NEW MILFORD, N.J., Feb. 24, 2014 /PRNewswire-USNewswire/ -- The National Federation of the Blind (NFB) today applauded a settlement agreement reached among itself, its affiliate organizations the NFB of New Jersey and the National Organization of Parents of Blind Children (NOPBC), the parents of a blind high school student in New Milford (named in the suit as S.H.) and PARCC, Inc., a nonprofit corporation that was established in 2013 by the Partnership for Assessment of Readiness for College and Careers, a consortium currently made up of eighteen states, including New Jersey and the District of Columbia. The settlement resolves a suit filed in late January by the NFB, its affiliates, and the parents of the student because assessment tests created by PARCC, Inc. that will be field tested at S.H.'s high school and other locations this spring were not accessible to students who are blind. Under the terms of the settlement, PARCC will make its practice tests accessible to blind students by the time the tests are deployed in Spring 2014, and will consult with the NFB to ensure that all subsequent practice tests and assessments will be available at the time of deployment in accessible formats used by blind test takers, including Braille files for embossing in hard-copy Braille or via electronic access methods such as refreshable Braille displays and text-to-speech screen reader software.
Dr. Marc Maurer, President of the National Federation of the Blind, said: "Blind students are far too often forced to wait for equal access to educational materials, and as a result end up lagging far behind their sighted peers in academics. This important settlement will address that problem by ensuring that PARCC's assessments and practice tests are accessible to blind students at the same time that they are deployed to all students. We applaud PARCC's commitment to working with us to ensure that blind students are not left behind in the academic assessment process and will be able to receive timely and accurate measurement of their academic performance."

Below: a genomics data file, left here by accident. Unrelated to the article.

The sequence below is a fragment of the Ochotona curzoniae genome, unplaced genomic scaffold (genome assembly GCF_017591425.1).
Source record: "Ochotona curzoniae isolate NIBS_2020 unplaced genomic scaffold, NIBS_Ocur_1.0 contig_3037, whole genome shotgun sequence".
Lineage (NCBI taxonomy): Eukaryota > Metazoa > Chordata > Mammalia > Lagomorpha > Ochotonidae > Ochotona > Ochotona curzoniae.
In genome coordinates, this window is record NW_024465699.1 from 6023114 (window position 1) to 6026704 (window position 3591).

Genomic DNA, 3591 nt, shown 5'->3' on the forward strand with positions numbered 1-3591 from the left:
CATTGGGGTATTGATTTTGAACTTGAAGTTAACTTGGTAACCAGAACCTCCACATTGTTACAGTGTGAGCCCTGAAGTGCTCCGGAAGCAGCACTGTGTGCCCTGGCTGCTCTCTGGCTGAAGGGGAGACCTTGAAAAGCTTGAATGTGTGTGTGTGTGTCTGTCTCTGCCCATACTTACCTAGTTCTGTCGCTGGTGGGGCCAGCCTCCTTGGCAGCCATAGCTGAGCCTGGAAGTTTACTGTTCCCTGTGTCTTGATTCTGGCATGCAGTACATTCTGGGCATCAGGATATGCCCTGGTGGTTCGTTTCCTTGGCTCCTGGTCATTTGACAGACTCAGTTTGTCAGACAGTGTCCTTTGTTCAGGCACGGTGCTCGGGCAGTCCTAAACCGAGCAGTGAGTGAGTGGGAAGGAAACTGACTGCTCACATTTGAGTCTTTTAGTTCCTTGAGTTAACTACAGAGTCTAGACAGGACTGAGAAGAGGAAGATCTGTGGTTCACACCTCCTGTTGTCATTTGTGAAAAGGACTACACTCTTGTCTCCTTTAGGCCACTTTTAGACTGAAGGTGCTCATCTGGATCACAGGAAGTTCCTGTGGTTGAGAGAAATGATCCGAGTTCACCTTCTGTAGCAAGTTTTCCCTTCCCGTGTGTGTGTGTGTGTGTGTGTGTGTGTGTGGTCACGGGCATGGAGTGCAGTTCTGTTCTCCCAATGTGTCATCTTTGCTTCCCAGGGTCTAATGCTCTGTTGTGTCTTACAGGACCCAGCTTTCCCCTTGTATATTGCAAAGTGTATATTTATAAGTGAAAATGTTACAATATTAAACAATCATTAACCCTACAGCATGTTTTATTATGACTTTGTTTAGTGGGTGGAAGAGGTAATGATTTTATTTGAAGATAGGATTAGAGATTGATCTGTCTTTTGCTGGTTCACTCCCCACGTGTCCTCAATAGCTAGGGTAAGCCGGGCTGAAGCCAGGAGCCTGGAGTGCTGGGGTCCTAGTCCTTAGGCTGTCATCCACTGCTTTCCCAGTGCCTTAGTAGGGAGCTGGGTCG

The NFB, NFB of New Jersey, NOPBC, and the parents of S.H. were represented in this matter by Jayne Wesler of the New Jersey firm Sussan, Greenwald & Wesler; Scott LaBarre of the Denver firm LaBarre Law Offices; and Dan Goldstein, Sharon Krevor-Weisbaum, and Trevor Coe of the Baltimore firm Brown, Goldstein & Levy.
About the National Federation of the Blind
The National Federation of the Blind (NFB) is the oldest, largest, and most influential nationwide membership organization of blind people in the United States. Founded in 1940, the NFB advocates for the civil rights and equality of blind Americans, and develops innovative education, technology, and training programs to provide the blind and those who are losing vision with the tools they need to become independent and successful.
SOURCE National Federation of the Blind